I purchased an older stucco home that has never been painted. The stucco has some cracks. Most of the cracks range from one-quarter to three-eighths inches wide and are not getting bigger. A structural engineer said that all is well and the cracking will not continue. What is the best way to repair the cracks so you can’t see them once the work is complete? It seems an almost impossible task, as every stucco house repair I’ve seen looks worse than the narrow crack.

Pat M., Dayton, Ohio

Your project is the most difficult because the stucco is natural and has never been painted. I liken it to a tailor trying to repair a tear in fabric. No matter how skilled his stitching, you probably can see where he tried to mend the garment.

The good news is there’s a good chance you can make a repair that will match the existing stucco, but it’s going to take some work and experimentation on your part. You’ll fill the cracks only with the repair material, not allowing any of it to splatter or spread onto the existing stucco. This is important.

The biggest mistake I see most people make in these instances is failing to clean the stucco first. I realize that some people don’t want to ruin the patina that old stucco has attained with age. If this is the case, your job just becomes one or two steps harder because once you get the right mixture of the stucco repair mix, you’ll have to use small amounts of mortar pigments to get it to match the different colors of the adjacent stucco.

If you decide to clean your stucco, you can use an oxygen bleach solution and a scrub brush to get great results. You might want to add some liquid dish soap to the cleaning solution. The oxygen bleach will not harm any vegetation, and it will clean off dirt, diesel soot, mold, mildew, algae and so forth, leaving the stucco sparkling clean.

You can also use a pressure washer, but you need to be careful around the cracks and where the stucco might end next to trim boards, windows and doors. You don’t want to pump in lots of water behind the stucco causing hidden damage.

Once the stucco is clean and dry, you know what you have to match with respect to color and texture. When you look closely at the stucco, you will see many individual grains of sand. They’ll be different sizes and different colors. The same is true for older brick mortar.

The sand makes up a majority of what you see. Much of the color of the stucco is derived from the blended color of the sand. Your job is to visit local sand and gravel quarries and try to locate sand that matches the sand in your stucco. The odds are great that you’ll find it. Purchase a five-gallon bucket for now so you can begin your testing.

When your stucco was mixed, the mason used two ingredients, maybe three. He certainly used the sand and added Portland cement. Older masons also often added some hydrated lime to make the mixture bond better to the wall. The lime also adds an interesting characteristic in that in can help heal small hairline cracks that develop over time.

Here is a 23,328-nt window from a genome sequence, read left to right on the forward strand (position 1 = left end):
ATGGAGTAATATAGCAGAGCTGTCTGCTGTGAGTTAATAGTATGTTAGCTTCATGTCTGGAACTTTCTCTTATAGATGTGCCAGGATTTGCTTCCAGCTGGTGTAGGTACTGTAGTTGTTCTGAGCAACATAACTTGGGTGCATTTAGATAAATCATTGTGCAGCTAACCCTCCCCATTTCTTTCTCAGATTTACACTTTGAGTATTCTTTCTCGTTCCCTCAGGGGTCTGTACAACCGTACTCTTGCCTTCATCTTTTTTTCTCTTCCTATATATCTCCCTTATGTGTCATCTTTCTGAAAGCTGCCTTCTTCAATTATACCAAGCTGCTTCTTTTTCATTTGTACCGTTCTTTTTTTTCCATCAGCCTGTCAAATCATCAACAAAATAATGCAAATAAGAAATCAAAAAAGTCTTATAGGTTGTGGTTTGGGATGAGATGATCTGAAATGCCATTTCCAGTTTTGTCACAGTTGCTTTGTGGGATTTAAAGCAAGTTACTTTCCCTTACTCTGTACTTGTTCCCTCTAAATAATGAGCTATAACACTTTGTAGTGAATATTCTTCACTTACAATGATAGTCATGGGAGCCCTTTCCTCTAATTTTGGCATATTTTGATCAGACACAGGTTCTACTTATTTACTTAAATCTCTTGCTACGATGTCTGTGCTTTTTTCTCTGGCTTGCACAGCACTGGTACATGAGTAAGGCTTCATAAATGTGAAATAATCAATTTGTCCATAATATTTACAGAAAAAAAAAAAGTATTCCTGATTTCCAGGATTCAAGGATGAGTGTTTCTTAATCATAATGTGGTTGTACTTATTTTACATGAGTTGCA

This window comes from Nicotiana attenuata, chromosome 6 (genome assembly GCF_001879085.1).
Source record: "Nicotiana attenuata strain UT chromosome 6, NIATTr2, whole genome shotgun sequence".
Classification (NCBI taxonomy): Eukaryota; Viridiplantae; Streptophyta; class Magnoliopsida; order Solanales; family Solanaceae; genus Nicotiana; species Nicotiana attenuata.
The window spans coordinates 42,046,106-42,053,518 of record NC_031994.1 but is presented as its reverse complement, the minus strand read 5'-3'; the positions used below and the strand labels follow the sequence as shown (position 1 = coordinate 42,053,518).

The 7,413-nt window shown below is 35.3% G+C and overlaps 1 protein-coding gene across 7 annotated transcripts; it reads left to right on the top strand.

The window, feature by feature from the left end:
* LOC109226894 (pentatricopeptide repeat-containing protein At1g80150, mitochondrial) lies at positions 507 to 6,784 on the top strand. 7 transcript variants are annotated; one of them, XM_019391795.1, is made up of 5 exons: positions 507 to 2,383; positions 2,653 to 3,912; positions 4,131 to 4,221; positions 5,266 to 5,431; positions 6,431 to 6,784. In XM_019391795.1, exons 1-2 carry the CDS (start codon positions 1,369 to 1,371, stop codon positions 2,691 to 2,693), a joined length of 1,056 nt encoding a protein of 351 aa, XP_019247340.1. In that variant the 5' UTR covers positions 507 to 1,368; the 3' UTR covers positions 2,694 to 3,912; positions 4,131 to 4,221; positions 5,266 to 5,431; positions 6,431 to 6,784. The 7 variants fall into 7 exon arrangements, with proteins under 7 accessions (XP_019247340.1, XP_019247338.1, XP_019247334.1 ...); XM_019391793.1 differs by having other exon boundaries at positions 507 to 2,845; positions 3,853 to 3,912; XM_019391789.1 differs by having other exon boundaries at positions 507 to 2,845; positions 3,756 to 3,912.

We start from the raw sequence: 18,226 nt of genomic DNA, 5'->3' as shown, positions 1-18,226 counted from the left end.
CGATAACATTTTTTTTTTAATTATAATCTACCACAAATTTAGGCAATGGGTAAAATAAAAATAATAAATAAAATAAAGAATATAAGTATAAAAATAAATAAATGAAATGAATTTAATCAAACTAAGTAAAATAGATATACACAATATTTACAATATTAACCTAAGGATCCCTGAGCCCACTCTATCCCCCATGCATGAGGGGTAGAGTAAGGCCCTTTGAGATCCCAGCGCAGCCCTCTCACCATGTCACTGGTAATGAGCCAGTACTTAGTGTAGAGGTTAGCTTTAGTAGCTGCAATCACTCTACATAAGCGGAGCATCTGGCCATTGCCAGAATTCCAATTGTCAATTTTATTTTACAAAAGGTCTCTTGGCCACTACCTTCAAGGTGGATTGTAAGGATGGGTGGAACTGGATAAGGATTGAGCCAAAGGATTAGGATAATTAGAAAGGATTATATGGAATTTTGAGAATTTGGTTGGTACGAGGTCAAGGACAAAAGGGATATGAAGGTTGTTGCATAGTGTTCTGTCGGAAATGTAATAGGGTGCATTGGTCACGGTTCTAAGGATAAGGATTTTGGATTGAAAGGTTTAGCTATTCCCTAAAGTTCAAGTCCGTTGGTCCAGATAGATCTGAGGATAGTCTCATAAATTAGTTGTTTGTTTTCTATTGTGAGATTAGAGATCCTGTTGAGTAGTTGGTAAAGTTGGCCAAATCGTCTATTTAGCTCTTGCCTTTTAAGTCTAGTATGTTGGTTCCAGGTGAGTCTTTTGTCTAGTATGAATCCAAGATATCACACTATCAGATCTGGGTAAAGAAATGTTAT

What’s more, your stucco home looked a different color when it was first built. At that time, each of the sand particles had a thin coating on it of the Portland cement and possibly the lime if it was in the mix. Mother Nature wears this coating off over time, and then you start to see the actual color of the sand. This is why a tuckpointed brick joint stands out like a sore thumb in most cases. It’s monotone because all you see is the color of the cement paste.

Your job is to try to locate a Portland cement that, once dry and cured, matches the color of the paste you see in between the grains of your stucco sand. You may have to experiment mixing different amounts of Portland cement and hydrated lime to get the color you need.

When mixing batches and allowing them to dry, don’t do this in direct sun. Keep the samples in the shade the entire time so they dry slowly. Keep them damp for at least a week.

Once you feel you have the correct proportions of Portland cement and lime to get the right color, make up a test batch of stucco. I’d generally mix two parts sand to one part Portland cement/lime blend. You may find that a mix of three parts sand to one part Portland cement is what best matches your stucco.

Once mixed, trowel this onto a small piece of cement board that’s about one foot by one foot. Put the mixture on about one-quarter-inch thick. Try to match the texture of your stucco using brushes, trowel strokes, etc. Once it sets up, keep it damp for a week. Keep the sample in your garage out of the sun for a month.

At the end of the month, mix up a solution of muriatic acid and water, one part acid to 10 parts water. Put on old clothes, rubber gloves, goggles, etc., as this acid mixture is dangerous.

Slightly dampen your sample stucco with water then brush on some of the acid solution. Start to scrub it with an old scrub brush. You’re trying to wash off the cement paste from the stucco to reveal the colored sand.

Rinse and allow to dry. Take the small panel out to your stucco and see how well you did to match what you have.

If you’re not close, keep experimenting until you get the right proportions of ingredients. When you do, just clean out the cracks, mist them with water right before filling them and do all the work on cooler overcast days.

After 60 days then carefully scrub off the cement paste from the stucco mix in the cracks with a toothbrush using the acid solution. Do not allow the acid solution to touch the existing stucco. Good luck with this!

Tim Carter is a columnist for Tribune Media Services. Contact him through his Web site: www.askthebuilder.com.